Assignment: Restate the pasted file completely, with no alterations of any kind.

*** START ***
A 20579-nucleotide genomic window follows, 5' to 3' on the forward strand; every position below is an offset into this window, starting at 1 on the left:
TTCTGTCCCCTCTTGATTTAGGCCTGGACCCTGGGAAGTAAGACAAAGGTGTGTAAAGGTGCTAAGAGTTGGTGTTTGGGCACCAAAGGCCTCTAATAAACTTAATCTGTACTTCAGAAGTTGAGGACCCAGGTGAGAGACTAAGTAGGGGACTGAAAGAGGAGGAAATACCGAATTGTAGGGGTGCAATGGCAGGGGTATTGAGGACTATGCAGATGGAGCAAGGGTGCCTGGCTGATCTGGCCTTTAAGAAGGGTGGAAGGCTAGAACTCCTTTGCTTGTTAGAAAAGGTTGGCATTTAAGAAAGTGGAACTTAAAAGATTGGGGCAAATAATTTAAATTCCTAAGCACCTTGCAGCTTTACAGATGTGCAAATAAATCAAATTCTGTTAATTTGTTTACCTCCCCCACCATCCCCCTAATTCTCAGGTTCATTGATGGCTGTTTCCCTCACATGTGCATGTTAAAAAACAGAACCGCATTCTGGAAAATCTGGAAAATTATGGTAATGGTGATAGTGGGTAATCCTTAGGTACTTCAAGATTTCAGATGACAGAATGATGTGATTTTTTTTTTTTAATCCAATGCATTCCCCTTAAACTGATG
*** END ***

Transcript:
A 20579-nucleotide genomic window follows, 5' to 3' on the forward strand; every position below is an offset into this window, starting at 1 on the left:
TTCTGTCCCCTCTTGATTTAGGCCTGGACCCTGGGAAGTAAGACAAAGGTGTGTAAAGGTGCTAAGAGTTGGTGTTTGGGCACCAAAGGCCTCTAATAAACTTAATCTGTACTTCAGAAGTTGAGGACCCAGGTGAGAGACTAAGTAGGGGACTGAAAGAGGAGGAAATACCGAATTGTAGGGGTGCAATGGCAGGGGTATTGAGGACTATGCAGATGGAGCAAGGGTGCCTGGCTGATCTGGCCTTTAAGAAGGGTGGAAGGCTAGAACTCCTTTGCTTGTTAGAAAAGGTTGGCATTTAAGAAAGTGGAACTTAAAAGATTGGGGCAAATAATTTAAATTCCTAAGCACCTTGCAGCTTTACAGATGTGCAAATAAATCAAATTCTGTTAATTTGTTTACCTCCCCCACCATCCCCCTAATTCTCAGGTTCATTGATGGCTGTTTCCCTCACATGTGCATGTTAAAAAACAGAACCGCATTCTGGAAAATCTGGAAAATTATGGTAATGGTGATAGTGGGTAATCCTTAGGTACTTCAAGATTTCAGATGACAGAATGATGTGATTTTTTTTTTTTAATCCAATGCATTCCCCTTAAACTGATG